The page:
Edinburgh Fringe 2019
Hench means strong, fit, and having well-developed muscles. This is a powerful, in your face, riot of comedy delivered by an outstanding comic talent. Jessica Fostekew is Hench.
Jessica Fostekew bounces on to the stage, and straight into the show. There is no preamble. She tells us about herself, what Hench means and a bit about her message. The audience were on board from the start.
Whilst this is comedy from a feminist perspective, it hasn’t been written for the choir. She has cleverly made a show to challenge everyone. Jessica is an accomplished comedian, her delivery is polished and on point, crowd interaction is minimal and anyone brave enough to heckle is dispatched with alacrity.
She tells her stories with a refreshing honesty, the cast of characters are revealed for good and bad points. When she plays a part or adds an accent it’s well done. There are clever, well-crafted gags, sharp punchlines, changes in delivery speed and tone. There are puns, short stories, long form jokes and some clever word play all mixed in together, she even engages in physical comedy. Whilst this may sound like a chaotic list, the show is far from that. It’s slick, professional and well crafted.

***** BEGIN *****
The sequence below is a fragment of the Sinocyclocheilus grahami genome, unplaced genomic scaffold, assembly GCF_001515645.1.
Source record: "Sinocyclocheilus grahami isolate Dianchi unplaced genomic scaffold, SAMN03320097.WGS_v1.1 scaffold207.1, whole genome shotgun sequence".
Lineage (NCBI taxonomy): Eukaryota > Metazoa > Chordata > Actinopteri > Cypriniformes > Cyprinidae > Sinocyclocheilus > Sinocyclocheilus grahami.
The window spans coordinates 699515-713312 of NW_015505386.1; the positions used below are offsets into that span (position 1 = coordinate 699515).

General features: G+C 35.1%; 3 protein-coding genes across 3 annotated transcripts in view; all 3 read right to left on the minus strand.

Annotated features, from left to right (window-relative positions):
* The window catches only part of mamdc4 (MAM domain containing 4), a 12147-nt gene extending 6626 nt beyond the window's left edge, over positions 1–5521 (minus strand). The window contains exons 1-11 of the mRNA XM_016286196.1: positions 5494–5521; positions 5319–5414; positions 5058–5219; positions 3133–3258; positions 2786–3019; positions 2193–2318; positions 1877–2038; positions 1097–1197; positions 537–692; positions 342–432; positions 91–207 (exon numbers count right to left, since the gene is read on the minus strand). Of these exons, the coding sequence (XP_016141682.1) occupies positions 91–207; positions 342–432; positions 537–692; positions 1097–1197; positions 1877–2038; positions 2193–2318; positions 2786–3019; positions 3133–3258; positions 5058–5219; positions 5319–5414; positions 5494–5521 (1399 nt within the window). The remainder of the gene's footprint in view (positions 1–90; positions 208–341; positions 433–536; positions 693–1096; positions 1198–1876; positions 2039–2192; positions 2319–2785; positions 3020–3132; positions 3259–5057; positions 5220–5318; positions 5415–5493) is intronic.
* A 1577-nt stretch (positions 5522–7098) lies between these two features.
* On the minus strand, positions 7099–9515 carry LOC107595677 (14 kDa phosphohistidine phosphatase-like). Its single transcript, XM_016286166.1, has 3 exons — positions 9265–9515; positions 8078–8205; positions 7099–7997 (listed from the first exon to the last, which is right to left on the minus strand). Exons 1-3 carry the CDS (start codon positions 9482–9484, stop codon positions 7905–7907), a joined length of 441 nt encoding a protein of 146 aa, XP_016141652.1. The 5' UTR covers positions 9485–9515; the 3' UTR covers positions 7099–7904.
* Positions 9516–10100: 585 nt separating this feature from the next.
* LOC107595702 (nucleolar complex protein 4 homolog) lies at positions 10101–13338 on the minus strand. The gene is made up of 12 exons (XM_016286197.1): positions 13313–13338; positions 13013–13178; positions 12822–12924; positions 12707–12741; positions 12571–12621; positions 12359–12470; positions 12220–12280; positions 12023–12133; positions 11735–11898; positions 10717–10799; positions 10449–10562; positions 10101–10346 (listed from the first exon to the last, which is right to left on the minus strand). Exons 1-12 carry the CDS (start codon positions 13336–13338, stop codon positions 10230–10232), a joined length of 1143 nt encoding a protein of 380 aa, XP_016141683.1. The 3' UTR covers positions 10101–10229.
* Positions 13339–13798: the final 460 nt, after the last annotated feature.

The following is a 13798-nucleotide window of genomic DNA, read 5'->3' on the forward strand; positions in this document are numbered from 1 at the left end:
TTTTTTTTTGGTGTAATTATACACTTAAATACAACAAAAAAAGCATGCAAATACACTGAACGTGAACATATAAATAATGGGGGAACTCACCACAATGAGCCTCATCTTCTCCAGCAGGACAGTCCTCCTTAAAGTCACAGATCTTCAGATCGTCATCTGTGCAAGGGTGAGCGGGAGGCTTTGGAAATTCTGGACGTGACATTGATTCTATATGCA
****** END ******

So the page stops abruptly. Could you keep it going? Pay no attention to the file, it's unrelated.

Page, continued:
Her imagery is well created, it’s easy to picture the horrors she describes. We sense the dark undercurrent bubbling away, equally it is clear Jessica is going to have nothing to do with its pull.
The show is delivered with energy and enthusiasm to a grateful audience. It is a welcome antidote to the male dominated comedy scene. Gender shouldn’t matter in rating a comedy show, it should suffice that the comedian is good, Jessica is.
It rattles along with speed, seeming less than its hour. At the end the applause is vigorous. There is a lovely mix of the political and the personal, delivered with pace and variety by a skilled comedian. Not only is Jessica Fostekew, Hench, we are all a bit more Hench. This show is recommended.